Water for ships only ‘if need is urgent’

Two cruise ships docked at Port Chalmers on Boxing Day last year. PHOTO: ODT FILES
Two cruise ships docked at Port Chalmers on Boxing Day last year. PHOTO: ODT FILES
Port Chalmers water restrictions apply both to land and operations at sea, including cruise ships, it has been confirmed.

The Dunedin City Council said it had been in touch with Port Otago to discuss restrictions brought in last Tuesday after dry conditions.

Those restrictions applied to households in Port Chalmers, Waikouaiti, Karitane, Hawksbury, Roseneath, Careys Bay and Sawyers Bay.

The port implemented its own restrictions on water it supplied to cruise ships, a council spokesman said.

Vessels would only be supplied water "if the need is urgent while our water restrictions remain in place".

The Otago Daily Times asked the council about the situation with cruise ships after the subject was raised amid discussion about water restrictions on a Port Chalmers Facebook page.

Port Otago is a commercial customer for the council and is metered for its water usage, including that supplied to cruise ships.

During normal operations, the port accounts for about 2% of water usage in the Port Chalmers area.

This could increase significantly — to between 20% and 30% — when water was provided to cruise ships, the council spokesman said.

This did not happen every time a cruise ship visited Dunedin, he said.

The port was conscious of the need to conserve water, given conditions.

Dunedin City Council Three Waters acting group manager John McAndrew spoke last week about what level 1 restrictions meant for residents in the East Otago or north coast area affected.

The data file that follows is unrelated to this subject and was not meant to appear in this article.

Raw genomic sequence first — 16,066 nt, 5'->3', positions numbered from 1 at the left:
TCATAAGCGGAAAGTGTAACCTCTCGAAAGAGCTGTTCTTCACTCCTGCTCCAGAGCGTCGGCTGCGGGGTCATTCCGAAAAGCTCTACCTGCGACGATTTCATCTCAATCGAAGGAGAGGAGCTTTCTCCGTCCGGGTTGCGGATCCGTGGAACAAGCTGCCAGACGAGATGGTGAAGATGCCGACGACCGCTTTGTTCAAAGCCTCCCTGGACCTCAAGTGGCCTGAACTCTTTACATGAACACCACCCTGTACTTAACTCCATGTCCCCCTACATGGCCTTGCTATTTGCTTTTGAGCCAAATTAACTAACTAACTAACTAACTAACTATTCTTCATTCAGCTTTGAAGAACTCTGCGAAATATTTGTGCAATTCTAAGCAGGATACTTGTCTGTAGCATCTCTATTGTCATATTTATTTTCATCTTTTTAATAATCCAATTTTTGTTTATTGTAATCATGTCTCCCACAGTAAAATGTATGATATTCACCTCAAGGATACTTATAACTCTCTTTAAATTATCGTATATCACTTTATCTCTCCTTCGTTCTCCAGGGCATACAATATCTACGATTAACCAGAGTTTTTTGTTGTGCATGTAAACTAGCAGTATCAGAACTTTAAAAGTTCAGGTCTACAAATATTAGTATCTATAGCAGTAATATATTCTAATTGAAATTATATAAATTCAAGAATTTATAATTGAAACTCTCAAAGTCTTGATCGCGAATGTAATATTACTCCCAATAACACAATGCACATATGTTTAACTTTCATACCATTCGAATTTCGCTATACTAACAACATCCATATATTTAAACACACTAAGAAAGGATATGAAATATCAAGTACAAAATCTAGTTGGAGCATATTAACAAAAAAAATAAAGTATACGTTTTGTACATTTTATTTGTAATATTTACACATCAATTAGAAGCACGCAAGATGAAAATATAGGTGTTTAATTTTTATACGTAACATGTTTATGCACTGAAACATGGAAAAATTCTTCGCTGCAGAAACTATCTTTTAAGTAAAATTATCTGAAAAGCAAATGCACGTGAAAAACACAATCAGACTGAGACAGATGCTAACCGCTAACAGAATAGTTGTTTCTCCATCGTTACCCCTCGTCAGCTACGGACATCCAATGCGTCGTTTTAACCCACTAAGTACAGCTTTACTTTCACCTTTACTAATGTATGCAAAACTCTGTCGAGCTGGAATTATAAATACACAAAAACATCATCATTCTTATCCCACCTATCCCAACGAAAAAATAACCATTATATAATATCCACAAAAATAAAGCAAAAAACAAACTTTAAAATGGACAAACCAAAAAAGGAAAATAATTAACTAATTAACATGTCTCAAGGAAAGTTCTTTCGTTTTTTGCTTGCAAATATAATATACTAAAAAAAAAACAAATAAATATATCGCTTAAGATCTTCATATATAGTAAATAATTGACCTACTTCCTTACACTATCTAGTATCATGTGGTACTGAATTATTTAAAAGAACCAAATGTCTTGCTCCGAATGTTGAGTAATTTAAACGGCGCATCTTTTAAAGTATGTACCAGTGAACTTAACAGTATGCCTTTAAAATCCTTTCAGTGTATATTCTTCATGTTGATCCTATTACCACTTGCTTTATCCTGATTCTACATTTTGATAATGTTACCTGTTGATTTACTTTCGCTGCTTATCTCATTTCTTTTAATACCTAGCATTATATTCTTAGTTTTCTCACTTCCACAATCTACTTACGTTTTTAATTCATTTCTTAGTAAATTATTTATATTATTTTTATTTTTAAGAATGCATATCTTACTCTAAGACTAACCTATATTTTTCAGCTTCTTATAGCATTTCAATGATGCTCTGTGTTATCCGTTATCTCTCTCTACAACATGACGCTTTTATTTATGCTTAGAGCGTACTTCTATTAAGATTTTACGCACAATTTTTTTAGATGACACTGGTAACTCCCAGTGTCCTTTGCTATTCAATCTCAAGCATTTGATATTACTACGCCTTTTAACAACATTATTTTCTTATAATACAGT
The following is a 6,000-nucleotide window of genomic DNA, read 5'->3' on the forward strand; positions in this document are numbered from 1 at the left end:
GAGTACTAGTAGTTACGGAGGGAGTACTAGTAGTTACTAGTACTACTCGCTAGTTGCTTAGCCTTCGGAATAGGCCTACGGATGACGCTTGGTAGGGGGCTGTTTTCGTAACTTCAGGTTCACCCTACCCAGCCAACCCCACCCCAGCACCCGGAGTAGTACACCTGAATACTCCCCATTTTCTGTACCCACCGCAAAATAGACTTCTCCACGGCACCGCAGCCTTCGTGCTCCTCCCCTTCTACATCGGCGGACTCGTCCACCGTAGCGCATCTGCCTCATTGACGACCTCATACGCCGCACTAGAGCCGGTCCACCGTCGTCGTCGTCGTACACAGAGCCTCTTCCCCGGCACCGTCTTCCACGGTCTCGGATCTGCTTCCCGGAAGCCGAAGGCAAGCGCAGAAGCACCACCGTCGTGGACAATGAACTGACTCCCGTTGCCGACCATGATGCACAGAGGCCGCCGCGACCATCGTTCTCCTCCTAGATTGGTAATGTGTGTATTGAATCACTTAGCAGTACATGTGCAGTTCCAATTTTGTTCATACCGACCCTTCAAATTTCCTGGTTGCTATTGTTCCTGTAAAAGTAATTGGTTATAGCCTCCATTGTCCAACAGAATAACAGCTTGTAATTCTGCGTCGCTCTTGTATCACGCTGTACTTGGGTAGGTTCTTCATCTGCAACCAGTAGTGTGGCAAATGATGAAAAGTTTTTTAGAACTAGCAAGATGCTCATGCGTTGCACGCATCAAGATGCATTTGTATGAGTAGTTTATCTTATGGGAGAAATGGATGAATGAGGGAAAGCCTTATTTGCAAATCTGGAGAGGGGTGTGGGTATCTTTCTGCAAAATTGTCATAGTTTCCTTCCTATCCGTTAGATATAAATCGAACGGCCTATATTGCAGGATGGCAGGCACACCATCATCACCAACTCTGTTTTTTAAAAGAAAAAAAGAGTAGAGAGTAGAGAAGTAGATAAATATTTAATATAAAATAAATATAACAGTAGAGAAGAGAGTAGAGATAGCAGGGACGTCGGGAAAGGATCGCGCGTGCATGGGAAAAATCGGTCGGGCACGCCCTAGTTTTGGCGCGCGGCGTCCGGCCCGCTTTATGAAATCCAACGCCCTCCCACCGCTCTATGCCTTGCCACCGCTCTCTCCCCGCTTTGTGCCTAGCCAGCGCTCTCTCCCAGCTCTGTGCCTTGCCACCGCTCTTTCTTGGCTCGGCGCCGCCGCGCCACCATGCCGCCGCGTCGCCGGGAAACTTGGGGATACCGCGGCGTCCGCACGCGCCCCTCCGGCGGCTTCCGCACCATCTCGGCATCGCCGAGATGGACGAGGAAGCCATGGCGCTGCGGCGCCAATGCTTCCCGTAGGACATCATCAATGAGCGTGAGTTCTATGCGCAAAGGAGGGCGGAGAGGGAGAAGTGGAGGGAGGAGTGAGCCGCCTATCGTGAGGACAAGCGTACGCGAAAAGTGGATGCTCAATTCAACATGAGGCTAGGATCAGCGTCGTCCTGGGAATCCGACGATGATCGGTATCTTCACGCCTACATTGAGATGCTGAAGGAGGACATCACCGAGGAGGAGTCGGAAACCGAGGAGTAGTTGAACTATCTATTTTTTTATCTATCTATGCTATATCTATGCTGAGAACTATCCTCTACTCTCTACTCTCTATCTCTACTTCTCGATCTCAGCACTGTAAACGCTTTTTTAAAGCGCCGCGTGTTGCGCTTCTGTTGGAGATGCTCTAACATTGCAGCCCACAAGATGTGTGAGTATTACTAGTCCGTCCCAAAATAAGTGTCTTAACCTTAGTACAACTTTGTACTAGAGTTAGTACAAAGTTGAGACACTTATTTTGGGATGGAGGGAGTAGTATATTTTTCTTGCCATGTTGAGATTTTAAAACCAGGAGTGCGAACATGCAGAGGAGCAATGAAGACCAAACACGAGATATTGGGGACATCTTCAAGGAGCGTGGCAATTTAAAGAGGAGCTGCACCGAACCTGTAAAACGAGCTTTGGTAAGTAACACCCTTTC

"Outdoors, we ask people to minimise the watering of their gardens where possible, and to avoid anything that uses a lot of water — like using garden sprinklers during the day, washing cars or water-blasting", he said.

"Indoors, we recommend shorter showers and not using running water to brush teeth or wash vegetables.

"The rest of Dunedin’s water supply is also getting low, and with mostly dry weather forecast for the next month, we are reminding all residents and businesses in the Dunedin area to work together to make sure we’re not using more water than necessary."

Port Chalmers water comes from the Rossville Reservoir and from Dunedin’s water supply.

The reservoir was particularly low, and dropping, the council spokesman said on Friday.

The council’s 2021-31 long-term plan included $14 million to increase water supply capacity from the Dunedin metropolitan system to Port Chalmers.

"This will involve decommissioning the two raw dams and water treatment plant at Port Chalmers, used only to service cruise ships in summer, and install a new water supply pipeline from the Mount Grand treatment plant to Port Chalmers."

However, the West Harbour Community Board argued the Cedar Creek and Rossville dams were important to the resilience of West Harbour communities.

This led to the council acknowledging the level of community interest in the future of the dams and treatment plant, and saying there would be community engagement before decision-making about this.

"Longer-term options for how best to supply water to Port Chalmers are still being considered", the council spokesman said on Friday.